A Cuban jazz legend and a solid stage performer, the old statesman ARTURO SANDOVAL is certainly the kind of surefooted jazz you would expect from an older performer, and younger jazz enthusiasts might watch-and-learn through his extravagant live performance. Multi-talented, he sings, plays trumpet, keyboard and piano. Still attractive and aggresive when soloing upstage, especially in trumpet.That night, he and the band rounded up many styles of jazz in a full hour of music. He also did standup, impersonating a session of instruments while tellingcomical stories of bebop. The show closed with a long jazz/prog suite: beginning with a filmscoring-like piano music that grew into a full jazz composition before jumping back to a slow dirge-tinged jazz-blues, then soaring up to a Cuban jazz fiesta. The organizer stopped the show due to running over time, but he still came back for an encore. The encore, a fierce trumpet playing by Arturo with a four octaves trumpet shriek ended the show with a huge round of applause from the appreciative audience.

SERGIO MENDES performed afterward in the same hall. He is more of a composer than a solid stage performer who lets the other musicians become the attraction. Opening with a festive song, Magalenha, followed by couple of Brazillian chill outs: Girls From Ipanema and Milagre, the Brazillian summer and tropical breeze spread around the hall through the song Samba de Minha with its soft bossanova vocal harmony and resounding flute. The audience’s favourite was a vocal duet on Sergio’s pop hit arrangement Never Gonna Let You Go.

Meanwhile, Africa-infused mother ZAP MAMA hypnotized the audience through her lyrics, showing an amazing afro-soul-jazz rhythm. Imagine acappella but with the backup of a live band when needed. Soulful and exquisite. Also featured were Kamal Musallam featuring Dwiki Dharmawan playing Arabic/Asia nuanced experimental jazz-world music, acoustic jazz-bossanova duet Paulinho Garcia featuring Rega Dauna, and the midnight gypsy/psych jazz Cyrille Aimee Band, to name a few.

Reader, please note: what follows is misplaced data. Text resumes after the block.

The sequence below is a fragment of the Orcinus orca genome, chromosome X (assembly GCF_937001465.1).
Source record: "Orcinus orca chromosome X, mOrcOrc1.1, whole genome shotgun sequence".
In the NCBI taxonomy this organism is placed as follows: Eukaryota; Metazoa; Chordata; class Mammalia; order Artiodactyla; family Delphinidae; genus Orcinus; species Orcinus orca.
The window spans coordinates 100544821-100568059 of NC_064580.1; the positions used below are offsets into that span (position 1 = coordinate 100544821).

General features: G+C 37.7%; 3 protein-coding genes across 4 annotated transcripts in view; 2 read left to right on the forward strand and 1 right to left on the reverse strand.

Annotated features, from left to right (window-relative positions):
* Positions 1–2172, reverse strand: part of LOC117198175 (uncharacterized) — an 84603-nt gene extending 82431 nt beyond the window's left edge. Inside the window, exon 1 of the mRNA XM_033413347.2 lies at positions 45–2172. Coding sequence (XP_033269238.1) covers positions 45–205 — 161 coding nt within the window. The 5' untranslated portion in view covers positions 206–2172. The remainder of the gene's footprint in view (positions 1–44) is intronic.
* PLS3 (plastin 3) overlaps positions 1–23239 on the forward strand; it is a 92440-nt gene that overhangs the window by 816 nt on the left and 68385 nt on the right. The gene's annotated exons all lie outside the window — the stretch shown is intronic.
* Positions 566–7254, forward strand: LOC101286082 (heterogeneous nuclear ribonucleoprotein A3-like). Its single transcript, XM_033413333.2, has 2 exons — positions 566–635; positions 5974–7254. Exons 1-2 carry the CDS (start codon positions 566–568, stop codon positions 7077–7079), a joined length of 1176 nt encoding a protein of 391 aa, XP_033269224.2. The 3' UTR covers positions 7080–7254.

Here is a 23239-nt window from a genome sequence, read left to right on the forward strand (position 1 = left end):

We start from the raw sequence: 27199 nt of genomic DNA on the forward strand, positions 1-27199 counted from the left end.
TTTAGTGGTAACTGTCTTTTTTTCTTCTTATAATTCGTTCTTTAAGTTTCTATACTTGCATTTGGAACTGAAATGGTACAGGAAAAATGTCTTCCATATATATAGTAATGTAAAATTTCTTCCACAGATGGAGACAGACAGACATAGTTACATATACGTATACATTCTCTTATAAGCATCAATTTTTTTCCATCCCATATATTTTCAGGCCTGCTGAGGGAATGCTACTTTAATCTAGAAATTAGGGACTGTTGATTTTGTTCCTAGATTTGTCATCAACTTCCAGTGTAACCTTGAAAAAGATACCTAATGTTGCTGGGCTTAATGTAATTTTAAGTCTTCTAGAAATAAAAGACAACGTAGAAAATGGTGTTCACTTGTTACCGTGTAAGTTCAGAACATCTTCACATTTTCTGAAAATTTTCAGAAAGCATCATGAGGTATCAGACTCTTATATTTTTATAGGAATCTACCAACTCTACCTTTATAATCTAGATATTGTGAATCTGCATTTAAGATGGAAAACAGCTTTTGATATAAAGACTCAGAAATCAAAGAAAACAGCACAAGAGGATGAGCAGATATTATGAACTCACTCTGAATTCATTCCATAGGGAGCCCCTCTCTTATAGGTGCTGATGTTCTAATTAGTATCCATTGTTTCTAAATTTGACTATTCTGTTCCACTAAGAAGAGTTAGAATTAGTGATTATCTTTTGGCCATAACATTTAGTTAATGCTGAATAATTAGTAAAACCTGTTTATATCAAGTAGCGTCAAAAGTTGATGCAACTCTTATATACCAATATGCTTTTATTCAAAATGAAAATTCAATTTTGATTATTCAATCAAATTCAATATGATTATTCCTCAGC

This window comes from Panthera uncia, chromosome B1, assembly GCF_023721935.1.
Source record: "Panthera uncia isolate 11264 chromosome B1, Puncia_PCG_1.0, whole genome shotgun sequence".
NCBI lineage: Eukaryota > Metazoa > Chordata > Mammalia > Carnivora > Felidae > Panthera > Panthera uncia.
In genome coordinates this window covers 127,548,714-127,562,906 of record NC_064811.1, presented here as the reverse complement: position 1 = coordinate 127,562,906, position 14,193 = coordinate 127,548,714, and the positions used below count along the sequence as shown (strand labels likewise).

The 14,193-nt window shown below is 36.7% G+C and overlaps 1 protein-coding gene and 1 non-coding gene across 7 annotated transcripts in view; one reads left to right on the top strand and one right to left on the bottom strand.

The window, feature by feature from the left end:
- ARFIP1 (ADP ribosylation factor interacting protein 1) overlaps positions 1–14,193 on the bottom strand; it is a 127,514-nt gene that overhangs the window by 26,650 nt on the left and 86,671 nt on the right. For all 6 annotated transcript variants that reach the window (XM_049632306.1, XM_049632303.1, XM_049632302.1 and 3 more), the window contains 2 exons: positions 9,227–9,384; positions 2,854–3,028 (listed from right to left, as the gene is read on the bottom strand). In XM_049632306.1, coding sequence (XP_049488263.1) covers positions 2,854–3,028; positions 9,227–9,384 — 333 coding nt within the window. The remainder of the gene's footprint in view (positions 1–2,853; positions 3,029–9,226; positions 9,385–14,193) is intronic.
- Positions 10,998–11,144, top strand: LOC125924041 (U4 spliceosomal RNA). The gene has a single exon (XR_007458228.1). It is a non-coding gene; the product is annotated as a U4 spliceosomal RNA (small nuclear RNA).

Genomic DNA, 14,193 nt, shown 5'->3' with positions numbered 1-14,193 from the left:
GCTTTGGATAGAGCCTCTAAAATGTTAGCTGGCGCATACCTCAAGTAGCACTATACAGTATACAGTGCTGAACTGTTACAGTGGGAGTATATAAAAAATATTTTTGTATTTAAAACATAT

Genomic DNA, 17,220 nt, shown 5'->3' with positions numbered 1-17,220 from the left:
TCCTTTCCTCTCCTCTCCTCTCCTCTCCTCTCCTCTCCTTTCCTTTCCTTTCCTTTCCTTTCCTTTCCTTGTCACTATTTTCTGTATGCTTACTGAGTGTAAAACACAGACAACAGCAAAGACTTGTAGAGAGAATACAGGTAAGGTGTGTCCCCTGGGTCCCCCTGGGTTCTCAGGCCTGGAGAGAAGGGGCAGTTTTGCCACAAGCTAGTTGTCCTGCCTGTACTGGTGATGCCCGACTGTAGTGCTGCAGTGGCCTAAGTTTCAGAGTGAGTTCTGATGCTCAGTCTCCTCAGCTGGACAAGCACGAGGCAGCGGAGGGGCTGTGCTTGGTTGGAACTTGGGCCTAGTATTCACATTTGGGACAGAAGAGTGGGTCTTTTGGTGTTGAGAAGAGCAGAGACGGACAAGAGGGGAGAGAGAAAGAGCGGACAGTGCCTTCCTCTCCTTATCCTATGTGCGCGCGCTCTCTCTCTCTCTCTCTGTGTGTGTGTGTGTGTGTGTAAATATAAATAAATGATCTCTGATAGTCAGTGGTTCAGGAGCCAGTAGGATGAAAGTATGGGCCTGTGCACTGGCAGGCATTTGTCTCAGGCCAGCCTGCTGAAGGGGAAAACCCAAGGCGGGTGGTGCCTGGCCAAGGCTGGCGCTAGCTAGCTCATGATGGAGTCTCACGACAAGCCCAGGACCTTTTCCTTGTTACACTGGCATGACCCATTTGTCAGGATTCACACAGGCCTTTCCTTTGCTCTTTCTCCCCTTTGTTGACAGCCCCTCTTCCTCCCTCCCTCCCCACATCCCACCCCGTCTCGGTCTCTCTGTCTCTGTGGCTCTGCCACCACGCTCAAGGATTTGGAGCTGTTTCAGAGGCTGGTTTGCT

Prog Jazz Strikes

JUSTIN KAUFLIN, backed by his two buddies, amused the audience with his talented piano-fingering. With the position of both piano and drums to the right of the stage, the complex composition of bebop-progjazz renditions such as Strawberry Field and Blues Clues, struck the air of the hall. The music was filled with jazz improvisations from each instrument, but still the piano lead the way. His piano roll was reminiscentof the aggressiveness of 50-60s bebop glory.

Yet, from all the performers at the Java Jazz Festival 2017, one band most of the audience refused to miss: Chick Corea’s Electric Band.

CHICK COREA’s ELECTRIC BAND featuring Chick Corea on keyboard, Frank Gambale on guitar, Nathan East on bass, Eric Marienthal on saxophone and Dave Weckl on drums are a jazz supergroup consisting of jazz masters performinga top-notch, instrumental jazz-rock repertoir. The show opened with the song Charge Particle, a heavy and full blown guitar attack, centered on Frank’s guitar solo. This was followed with a sombre, yet still tight composition Snap Dance where Eric joined the stage on a long, jammy instrumental journey. The heat was up through a flowing and fast tempo jazz-bebop, certainly not the cup of tea for standard jazz listeners with the next being a complex jazz-prog beauty centered on impromptu keyboard-drums, a spectacular duel. Kudos to Dave. They loosened thepath with a danceable track Beneath The Mask as confirmed by Mr. Corea when he said, “You may dance with it”. On the next song, he handled a keytar (guitar-like keyboard) and moved upfront of the stage. Surprisingly, each time the guitar entered the song, it automatically changed the musical flavor toward rock. The show was entirely amazing. But the best acts of the show were undoubtedly Dave Weckl and Frank Gambale.

Even though the rain hit, the jazz music kept on playing. And when the jazz struck back, it didn’t strike twice, it kept on going.

Photos by: KIKY Y. BASUKI